A little less than a year after being announced, Capcom’s Resident Evil Village is finally here. Can Village stand toe-to-toe with the recent Resident Evil 2 and Resident Evil 3 remakes? Check out our review and find out.
Resident Evil Village Review
Resident Evil Village starts with a recap of Resident Evil 7, one designed to make sure you know what’s going on in Village. The title once again stars Ethan Winters, who happily lives with his wife Mia and their new daughter Rose. Shortly into the game, Chris Redfield and his team bust into Ethan’s house to capture him and his daughter. Chris kills Mia and takes Rose without explaining why. When you wake up, you find yourself in a strange forest next to a couple of dead guys, and your daughter is missing. You travel through the woods until you enter the village, and that’s where the real nightmare begins.
After exploring the village for a bit, you are introduced to the main villains of the game. They have Rose, and want to play with you for a bit. This, of course, comes back to bite them. You escape the enemies and then begin the search for Rose. Your first adventure is in Castle Dimitrescu, where a tall lady lives with her daughters. You have to explore the castle, get the keys, and escape the crazy vampire ladies that live inside. The campaign took around 10 hours to complete, though you can squeeze out a few more with additional exploration.
Resident Evil Village has a first-person combat system, as opposed to the third-person view of the Resident Evil 2 and Resident Evil 3 remakes. This title is is not a twitch shooter, however; your aiming is slow and all of your ammo counts. The enemies will sway, charge, duck, run, and do anything else they can do to overwhelm you. Still, once you get used to it, the game becomes pretty easy on the default difficulty. You start to learn their patterns and can land headshots with ease. When it becomes that easy, the game becomes less tense and loses some of its scare factor. If you are a veteran of Resident Evil, you might want to bump the difficulty up a notch.
Village is a bit different when it comes to its horror. You get different vibes from different areas and different bosses. Lady Dimitrescu plays the role Mr. X had in the Resident Evil 2 remake. You can hear her hunting you through hallways and stairwells. A later area strips you of your weapons and light, leaving you to stumble through an old house while something chases you. There is also a water boss, which had me on edge because it was a one-hit kill in that area. My point is, you are likely to find something in the amalgamation of horror genres Village offers.
One thing that Resident Evil is pretty well known for is its puzzles. Resident Evil Village has some great puzzles that require you to think on your feet. They aren’t afraid to let you miss some things if you ignore a puzzle. While you have traditional puzzles like figuring out music notes or replacing fuses, Village also has a bunch of environmental puzzles. I like them here because they make you think. Early on, there is an easy torch puzzle, but the second one makes you try new things to complete it and get your reward. The puzzles are satisfying and rewarding, which is an essential part of the series.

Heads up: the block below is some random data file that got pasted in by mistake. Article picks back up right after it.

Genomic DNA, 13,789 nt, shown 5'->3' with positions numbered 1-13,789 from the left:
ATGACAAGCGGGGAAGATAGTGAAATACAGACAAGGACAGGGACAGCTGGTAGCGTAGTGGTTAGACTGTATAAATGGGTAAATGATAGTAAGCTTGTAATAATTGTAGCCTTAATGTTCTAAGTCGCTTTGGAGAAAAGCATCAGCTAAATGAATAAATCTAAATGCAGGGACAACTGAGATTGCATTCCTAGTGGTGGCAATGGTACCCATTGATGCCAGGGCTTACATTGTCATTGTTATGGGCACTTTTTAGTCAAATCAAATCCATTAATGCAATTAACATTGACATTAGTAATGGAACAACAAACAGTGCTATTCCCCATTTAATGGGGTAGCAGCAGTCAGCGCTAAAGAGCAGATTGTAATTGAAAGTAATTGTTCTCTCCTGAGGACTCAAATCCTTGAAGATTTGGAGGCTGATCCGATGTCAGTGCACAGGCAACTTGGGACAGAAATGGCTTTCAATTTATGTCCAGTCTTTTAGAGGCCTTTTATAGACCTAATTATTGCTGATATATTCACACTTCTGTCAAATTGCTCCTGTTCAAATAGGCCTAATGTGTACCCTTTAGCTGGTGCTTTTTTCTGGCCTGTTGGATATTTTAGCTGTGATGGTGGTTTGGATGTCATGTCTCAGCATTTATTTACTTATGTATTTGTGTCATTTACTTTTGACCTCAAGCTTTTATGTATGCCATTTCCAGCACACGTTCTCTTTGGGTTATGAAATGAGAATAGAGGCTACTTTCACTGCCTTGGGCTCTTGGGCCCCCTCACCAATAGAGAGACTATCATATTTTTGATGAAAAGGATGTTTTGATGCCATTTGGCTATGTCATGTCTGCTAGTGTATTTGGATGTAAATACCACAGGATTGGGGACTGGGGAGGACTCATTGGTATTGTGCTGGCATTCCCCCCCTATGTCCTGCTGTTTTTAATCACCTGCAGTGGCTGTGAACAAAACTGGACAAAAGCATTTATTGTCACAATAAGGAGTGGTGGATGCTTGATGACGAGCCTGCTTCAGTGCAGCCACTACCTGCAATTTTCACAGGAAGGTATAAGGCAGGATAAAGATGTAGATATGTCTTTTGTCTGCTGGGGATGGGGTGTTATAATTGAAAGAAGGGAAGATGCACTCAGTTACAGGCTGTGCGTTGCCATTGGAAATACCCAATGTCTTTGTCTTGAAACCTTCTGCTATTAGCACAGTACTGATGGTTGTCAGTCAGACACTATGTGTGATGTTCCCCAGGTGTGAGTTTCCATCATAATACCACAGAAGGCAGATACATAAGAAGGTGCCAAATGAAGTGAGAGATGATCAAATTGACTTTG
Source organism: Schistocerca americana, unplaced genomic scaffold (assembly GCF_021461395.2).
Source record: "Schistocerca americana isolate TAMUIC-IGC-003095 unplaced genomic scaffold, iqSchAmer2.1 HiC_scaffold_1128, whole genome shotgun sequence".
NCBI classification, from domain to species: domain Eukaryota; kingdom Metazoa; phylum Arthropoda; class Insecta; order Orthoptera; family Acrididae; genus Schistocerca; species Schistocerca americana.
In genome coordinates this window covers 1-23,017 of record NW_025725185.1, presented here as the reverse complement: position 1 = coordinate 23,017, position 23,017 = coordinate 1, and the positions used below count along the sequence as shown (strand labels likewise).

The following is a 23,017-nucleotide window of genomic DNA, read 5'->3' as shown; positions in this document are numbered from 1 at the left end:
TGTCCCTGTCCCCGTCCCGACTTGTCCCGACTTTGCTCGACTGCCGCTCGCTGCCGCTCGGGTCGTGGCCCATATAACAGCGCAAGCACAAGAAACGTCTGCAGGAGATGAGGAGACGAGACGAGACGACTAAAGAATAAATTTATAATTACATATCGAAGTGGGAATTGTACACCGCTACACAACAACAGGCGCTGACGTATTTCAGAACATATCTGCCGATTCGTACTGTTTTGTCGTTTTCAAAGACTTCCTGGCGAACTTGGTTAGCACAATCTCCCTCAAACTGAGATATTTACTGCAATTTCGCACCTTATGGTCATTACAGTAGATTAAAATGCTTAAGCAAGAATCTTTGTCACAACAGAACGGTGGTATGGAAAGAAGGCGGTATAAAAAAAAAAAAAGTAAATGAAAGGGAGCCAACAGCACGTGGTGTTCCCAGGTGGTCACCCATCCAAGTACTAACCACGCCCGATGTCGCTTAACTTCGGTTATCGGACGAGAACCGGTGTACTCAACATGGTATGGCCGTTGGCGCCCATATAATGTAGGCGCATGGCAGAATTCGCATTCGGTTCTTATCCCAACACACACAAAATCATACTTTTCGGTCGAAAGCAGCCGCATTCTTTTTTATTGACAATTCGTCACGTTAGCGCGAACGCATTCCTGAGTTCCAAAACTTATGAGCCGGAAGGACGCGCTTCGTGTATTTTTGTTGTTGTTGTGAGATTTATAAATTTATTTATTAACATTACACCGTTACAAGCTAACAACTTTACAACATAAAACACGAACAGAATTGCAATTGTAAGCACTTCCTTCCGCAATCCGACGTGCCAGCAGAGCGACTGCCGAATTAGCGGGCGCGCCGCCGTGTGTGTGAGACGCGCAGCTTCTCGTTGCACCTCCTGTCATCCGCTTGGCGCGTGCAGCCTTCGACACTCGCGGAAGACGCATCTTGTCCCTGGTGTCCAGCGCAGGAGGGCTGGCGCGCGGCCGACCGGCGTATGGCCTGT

Another rewarding part of the game is the exploration. Treasure makes a return to the series, allowing you to trade it to a new merchant for ammo, weapons, upgrades, and even meals. He goes by The Duke, and he somehow is allowed to trade here without being attacked. Instead of being a background merchant, he becomes a bit of a primary character, offering Ethan advice and help from time to time. After a few hours of play, he will offer to cook meals for the two of you. These meals will increase your stats permanently, giving you more HP and increasing your movement speed.
If there is one thing that really irks me about the game, it is how it handles progression. You are always moving forward at a steady clip, which is nice. However, after you beat a big area, such as Dimitrescu Castle, it becomes locked off. That means if you missed any ammo, supplies, treasure, or whatever, it’s gone for good. I’d be okay with it if it were a minor area, but huge chunks of the map eventually become inaccessible. I know why it’s done; it’s to prevent players from thinking they are missing an essential item in the old area. Still, it proves to be fairly annoying nonetheless.
Resident Evil Village also brings back the fan-favorite Mercenaries mode. In it, players are given a timer to clear out a certain amount of enemies before you can move on to the next level. You collect resources to upgrade in between levels and can find buffs during the fights. These buffs can give you more damage, heal you per shot, and make you do more knife damage. There aren’t many levels, but hopefully we can get some more as free DLC. It isn’t the Mercenaries of the past, but it is a step in the right direction. I think we’ll see the game mode come back fully in the rumored Resident Evil 4 remake.
I played the PlayStation 5 version of the game and didn’t run into any bugs or crashes. There were a couple of pathing issues with the enemies, but nothing major. The game looks gorgeous as well; some fantastic lighting work on display. Just be warned that there are flying enemies, which are always incredibly annoying in first-person shooters.
Resident Evil Village shines brightly as one of this year’s early Game of the Year contenders. Whether you’re a fan of the series or a survival horror fan in general, be sure to pick it up.
This Resident Evil Village review was done on the PlayStation 5. A digital code was provided by the publisher.
A little less than a year after being announced, Capcom’s Resident Evil Village is finally here. Can Village stand toe-to-toe with the recent Resident Evil 2 and Resident Evil 3 remakes? Check out
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